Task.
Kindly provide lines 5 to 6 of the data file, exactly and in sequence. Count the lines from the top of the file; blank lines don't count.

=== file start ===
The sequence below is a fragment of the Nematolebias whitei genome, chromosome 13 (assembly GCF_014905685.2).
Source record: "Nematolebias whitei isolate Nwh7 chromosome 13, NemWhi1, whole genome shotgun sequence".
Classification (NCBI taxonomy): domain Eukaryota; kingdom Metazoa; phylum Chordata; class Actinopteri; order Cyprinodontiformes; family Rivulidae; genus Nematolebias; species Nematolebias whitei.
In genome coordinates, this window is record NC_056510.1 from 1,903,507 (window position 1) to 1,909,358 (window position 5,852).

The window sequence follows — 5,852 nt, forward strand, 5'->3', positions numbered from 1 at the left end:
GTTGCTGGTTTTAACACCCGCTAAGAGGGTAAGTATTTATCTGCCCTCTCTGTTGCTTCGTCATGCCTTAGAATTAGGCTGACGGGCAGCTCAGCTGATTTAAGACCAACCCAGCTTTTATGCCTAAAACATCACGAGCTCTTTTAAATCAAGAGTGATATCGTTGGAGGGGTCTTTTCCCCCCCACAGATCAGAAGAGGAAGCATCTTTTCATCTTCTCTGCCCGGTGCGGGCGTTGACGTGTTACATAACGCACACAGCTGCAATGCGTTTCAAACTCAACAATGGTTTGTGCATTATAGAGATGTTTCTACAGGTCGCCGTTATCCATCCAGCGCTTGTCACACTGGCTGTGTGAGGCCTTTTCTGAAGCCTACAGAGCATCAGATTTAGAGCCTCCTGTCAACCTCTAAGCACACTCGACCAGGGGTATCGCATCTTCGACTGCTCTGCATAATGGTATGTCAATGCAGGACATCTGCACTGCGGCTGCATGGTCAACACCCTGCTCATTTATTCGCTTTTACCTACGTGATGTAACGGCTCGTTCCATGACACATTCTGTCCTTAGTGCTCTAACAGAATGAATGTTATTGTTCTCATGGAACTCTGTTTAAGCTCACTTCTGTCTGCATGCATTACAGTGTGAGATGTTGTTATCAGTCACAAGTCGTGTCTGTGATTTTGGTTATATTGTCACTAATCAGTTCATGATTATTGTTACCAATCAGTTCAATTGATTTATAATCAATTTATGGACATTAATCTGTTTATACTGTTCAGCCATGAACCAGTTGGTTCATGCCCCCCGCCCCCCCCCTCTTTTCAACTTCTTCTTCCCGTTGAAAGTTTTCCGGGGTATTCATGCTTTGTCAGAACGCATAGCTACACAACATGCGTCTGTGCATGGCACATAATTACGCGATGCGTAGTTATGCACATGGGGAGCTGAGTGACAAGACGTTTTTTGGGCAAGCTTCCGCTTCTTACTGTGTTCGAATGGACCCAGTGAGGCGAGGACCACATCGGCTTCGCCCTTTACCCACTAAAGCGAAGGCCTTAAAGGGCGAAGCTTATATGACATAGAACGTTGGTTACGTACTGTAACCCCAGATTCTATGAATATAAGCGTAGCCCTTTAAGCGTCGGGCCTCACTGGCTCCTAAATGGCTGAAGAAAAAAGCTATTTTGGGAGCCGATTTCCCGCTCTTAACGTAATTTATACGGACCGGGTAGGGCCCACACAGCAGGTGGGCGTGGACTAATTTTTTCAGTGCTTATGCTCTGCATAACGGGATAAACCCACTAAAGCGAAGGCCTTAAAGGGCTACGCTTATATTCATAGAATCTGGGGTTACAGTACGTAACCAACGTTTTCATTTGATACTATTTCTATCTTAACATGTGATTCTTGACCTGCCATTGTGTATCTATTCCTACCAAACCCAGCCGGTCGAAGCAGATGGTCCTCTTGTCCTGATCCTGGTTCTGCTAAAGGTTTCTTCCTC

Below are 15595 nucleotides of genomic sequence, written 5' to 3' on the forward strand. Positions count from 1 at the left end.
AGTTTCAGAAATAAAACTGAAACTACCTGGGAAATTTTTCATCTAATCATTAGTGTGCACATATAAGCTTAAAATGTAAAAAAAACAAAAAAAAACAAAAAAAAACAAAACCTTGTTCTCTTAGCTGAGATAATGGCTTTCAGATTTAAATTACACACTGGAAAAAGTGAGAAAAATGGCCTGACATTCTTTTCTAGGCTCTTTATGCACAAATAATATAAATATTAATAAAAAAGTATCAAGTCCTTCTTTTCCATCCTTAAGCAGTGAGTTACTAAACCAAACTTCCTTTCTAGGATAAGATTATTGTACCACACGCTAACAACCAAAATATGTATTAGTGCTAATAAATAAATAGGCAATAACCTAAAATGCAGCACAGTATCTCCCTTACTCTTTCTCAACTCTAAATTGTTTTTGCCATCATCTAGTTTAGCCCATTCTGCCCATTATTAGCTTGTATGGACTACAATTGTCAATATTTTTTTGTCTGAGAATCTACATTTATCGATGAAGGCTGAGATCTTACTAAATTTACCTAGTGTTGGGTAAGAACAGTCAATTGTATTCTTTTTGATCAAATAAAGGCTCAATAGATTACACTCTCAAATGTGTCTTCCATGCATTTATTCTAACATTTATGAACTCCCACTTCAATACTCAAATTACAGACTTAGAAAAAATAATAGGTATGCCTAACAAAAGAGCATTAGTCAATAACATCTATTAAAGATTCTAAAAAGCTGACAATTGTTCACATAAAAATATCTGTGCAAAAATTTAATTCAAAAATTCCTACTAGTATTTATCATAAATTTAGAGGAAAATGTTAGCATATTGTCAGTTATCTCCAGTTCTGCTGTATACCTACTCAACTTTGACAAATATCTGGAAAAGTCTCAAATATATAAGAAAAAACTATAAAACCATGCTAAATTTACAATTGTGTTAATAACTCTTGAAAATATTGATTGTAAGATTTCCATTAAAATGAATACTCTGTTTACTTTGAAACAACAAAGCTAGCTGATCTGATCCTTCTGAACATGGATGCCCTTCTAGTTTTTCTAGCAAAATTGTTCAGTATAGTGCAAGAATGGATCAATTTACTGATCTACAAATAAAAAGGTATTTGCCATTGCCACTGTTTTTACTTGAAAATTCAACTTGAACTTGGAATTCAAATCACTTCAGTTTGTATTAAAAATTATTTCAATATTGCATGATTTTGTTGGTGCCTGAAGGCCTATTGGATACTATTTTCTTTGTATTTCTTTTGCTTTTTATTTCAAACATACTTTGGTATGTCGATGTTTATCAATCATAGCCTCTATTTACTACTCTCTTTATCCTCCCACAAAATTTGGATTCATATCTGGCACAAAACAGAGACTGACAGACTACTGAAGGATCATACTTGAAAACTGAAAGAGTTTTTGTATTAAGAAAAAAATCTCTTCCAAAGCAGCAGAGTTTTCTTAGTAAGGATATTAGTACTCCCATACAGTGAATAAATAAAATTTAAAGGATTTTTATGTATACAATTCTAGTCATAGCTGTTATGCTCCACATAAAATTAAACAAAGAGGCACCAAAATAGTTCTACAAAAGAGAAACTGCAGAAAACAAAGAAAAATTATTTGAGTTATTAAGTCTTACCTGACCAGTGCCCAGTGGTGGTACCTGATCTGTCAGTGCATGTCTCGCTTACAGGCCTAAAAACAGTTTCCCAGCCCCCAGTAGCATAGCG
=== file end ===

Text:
The window sequence follows — 5,852 nt, forward strand, 5'->3', positions numbered from 1 at the left end:
GTTGCTGGTTTTAACACCCGCTAAGAGGGTAAGTATTTATCTGCCCTCTCTGTTGCTTCGTCATGCCTTAGAATTAGGCTGACGGGCAGCTCAGCTGATTTAAGACCAACCCAGCTTTTATGCCTAAAACATCACGAGCTCTTTTAAATCAAGAGTGATATCGTTGGAGGGGTCTTTTCCCCCCCACAGATCAGAAGAGGAAGCATCTTTTCATCTTCTCTGCCCGGTGCGGGCGTTGACGTGTTACATAACGCACACAGCTGCAATGCGTTTCAAACTCAACAATGGTTTGTGCATTATAGAGATGTTTCTACAGGTCGCCGTTATCCATCCAGCGCTTGTCACACTGGCTGTGTGAGGCCTTTTCTGAAGCCTACAGAGCATCAGATTTAGAGCCTCCTGTCAACCTCTAAGCACACTCGACCAGGGGTATCGCATCTTCGACTGCTCTGCATAATGGTATGTCAATGCAGGACATCTGCACTGCGGCTGCATGGTCAACACCCTGCTCATTTATTCGCTTTTACCTACGTGATGTAACGGCTCGTTCCATGACACATTCTGTCCTTAGTGCTCTAACAGAATGAATGTTATTGTTCTCATGGAACTCTGTTTAAGCTCACTTCTGTCTGCATGCATTACAGTGTGAGATGTTGTTATCAGTCACAAGTCGTGTCTGTGATTTTGGTTATATTGTCACTAATCAGTTCATGATTATTGTTACCAATCAGTTCAATTGATTTATAATCAATTTATGGACATTAATCTGTTTATACTGTTCAGCCATGAACCAGTTGGTTCATGCCCCCCGCCCCCCCCCTCTTTTCAACTTCTTCTTCCCGTTGAAAGTTTTCCGGGGTATTCATGCTTTGTCAGAACGCATAGCTACACAACATGCGTCTGTGCATGGCACATAATTACGCGATGCGTAGTTATGCACATGGGGAGCTGAGTGACAAGACGTTTTTTGGGCAAGCTTCCGCTTCTTACTGTGTTCGAATGGACCCAGTGAGGCGAGGACCACATCGGCTTCGCCCTTTACCCACTAAAGCGAAGGCCTTAAAGGGCGAAGCTTATATGACATAGAACGTTGGTTACGTACTGTAACCCCAGATTCTATGAATATAAGCGTAGCCCTTTAAGCGTCGGGCCTCACTGGCTCCTAAATGGCTGAAGAAAAAAGCTATTTTGGGAGCCGATTTCCCGCTCTTAACGTAATTTATACGGACCGGGTAGGGCCCACACAGCAGGTGGGCGTGGACTAATTTTTTCAGTGCTTATGCTCTGCATAACGGGATAAACCCACTAAAGCGAAGGCCTTAAAGGGCTACGCTTATATTCATAGAATCTGGGGTTACAGTACGTAACCAACGTTTTCATTTGATACTATTTCTATCTTAACATGTGATTCTTGACCTGCCATTGTGTATCTATTCCTACCAAACCCAGCCGGTCGAAGCAGATGGTCCTCTTGTCCTGATCCTGGTTCTGCTAAAGGTTTCTTCCTC